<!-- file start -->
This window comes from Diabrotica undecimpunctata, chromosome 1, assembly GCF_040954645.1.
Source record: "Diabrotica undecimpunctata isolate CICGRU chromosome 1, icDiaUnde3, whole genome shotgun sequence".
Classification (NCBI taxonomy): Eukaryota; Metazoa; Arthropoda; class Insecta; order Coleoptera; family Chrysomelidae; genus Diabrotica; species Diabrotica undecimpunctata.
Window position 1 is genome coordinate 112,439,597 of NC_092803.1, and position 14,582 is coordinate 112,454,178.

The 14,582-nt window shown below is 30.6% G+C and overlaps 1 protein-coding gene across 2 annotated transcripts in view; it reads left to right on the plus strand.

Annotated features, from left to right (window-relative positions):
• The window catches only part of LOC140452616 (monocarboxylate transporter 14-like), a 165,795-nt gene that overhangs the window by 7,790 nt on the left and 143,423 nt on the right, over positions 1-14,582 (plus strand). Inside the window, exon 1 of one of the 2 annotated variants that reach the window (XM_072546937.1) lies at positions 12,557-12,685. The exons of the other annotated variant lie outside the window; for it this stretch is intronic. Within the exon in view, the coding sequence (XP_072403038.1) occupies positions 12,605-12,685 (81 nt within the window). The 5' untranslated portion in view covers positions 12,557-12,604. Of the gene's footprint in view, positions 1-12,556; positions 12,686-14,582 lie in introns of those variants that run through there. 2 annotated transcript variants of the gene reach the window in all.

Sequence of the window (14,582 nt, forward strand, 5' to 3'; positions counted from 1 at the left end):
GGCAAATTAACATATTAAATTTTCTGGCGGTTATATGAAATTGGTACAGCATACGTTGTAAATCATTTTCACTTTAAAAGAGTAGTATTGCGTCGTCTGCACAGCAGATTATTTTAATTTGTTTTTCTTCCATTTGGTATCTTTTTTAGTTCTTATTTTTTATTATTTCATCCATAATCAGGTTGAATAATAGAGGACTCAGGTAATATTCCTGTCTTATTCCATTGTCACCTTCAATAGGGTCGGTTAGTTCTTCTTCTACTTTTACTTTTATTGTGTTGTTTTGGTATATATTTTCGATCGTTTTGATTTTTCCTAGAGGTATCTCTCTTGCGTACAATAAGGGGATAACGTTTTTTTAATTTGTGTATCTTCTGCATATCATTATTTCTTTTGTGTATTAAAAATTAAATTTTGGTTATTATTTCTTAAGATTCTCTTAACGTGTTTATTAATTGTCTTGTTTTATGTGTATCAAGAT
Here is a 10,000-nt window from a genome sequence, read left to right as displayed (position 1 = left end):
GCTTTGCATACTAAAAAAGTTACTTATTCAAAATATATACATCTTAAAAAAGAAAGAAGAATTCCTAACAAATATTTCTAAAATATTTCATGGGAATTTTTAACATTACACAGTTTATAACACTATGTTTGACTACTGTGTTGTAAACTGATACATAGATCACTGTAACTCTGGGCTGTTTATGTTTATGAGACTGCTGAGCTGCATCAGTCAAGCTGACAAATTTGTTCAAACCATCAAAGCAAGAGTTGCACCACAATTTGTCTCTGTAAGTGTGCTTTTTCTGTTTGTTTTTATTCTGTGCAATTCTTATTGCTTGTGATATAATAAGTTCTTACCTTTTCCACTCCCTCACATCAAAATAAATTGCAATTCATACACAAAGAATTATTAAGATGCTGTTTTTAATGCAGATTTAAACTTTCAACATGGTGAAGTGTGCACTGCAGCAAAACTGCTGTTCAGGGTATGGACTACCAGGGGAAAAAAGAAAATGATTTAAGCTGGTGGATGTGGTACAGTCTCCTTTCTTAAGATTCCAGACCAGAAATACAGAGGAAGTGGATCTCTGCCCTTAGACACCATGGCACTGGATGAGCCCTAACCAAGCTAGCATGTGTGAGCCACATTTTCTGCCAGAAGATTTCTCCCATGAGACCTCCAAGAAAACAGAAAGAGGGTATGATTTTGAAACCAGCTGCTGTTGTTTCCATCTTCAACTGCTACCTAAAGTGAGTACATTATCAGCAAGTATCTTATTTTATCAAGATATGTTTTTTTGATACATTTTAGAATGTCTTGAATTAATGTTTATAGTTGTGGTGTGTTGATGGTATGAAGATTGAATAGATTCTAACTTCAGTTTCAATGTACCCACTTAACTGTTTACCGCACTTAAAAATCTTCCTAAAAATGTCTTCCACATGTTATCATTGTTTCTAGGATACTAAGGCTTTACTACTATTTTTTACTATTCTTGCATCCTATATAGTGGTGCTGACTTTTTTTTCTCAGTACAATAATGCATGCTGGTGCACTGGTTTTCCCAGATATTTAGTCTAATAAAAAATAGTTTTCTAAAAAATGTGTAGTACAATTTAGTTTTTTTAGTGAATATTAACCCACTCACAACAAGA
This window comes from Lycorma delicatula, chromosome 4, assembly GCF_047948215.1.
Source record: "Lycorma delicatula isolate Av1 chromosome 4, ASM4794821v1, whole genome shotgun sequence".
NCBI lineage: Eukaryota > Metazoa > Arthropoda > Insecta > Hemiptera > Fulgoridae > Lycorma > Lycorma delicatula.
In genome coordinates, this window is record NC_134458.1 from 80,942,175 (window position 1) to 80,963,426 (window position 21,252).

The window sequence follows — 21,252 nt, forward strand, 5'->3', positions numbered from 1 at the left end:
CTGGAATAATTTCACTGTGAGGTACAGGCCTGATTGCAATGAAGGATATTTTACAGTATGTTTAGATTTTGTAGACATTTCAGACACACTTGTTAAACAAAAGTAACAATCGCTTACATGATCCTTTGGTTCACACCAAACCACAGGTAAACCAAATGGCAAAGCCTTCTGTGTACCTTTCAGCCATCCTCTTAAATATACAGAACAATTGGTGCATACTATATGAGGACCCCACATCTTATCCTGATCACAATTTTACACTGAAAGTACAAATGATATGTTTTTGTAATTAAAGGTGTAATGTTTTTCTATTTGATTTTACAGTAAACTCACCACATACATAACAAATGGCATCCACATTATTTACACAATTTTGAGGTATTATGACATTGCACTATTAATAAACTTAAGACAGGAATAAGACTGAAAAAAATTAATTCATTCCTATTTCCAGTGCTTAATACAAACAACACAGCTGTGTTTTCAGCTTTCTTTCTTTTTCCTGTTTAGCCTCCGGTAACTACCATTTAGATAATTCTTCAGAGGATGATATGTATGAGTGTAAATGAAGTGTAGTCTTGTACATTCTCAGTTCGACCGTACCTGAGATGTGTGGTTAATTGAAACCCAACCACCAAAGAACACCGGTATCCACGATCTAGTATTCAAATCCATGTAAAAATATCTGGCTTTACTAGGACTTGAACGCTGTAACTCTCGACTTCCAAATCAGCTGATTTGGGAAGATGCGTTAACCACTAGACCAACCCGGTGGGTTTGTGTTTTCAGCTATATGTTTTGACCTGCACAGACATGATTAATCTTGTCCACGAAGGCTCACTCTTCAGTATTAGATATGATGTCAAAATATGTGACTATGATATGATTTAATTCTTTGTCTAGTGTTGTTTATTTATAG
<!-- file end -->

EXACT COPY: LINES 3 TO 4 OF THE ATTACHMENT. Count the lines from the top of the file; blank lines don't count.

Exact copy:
Classification (NCBI taxonomy): Eukaryota; Metazoa; Arthropoda; class Insecta; order Coleoptera; family Chrysomelidae; genus Diabrotica; species Diabrotica undecimpunctata.
Window position 1 is genome coordinate 112,439,597 of NC_092803.1, and position 14,582 is coordinate 112,454,178.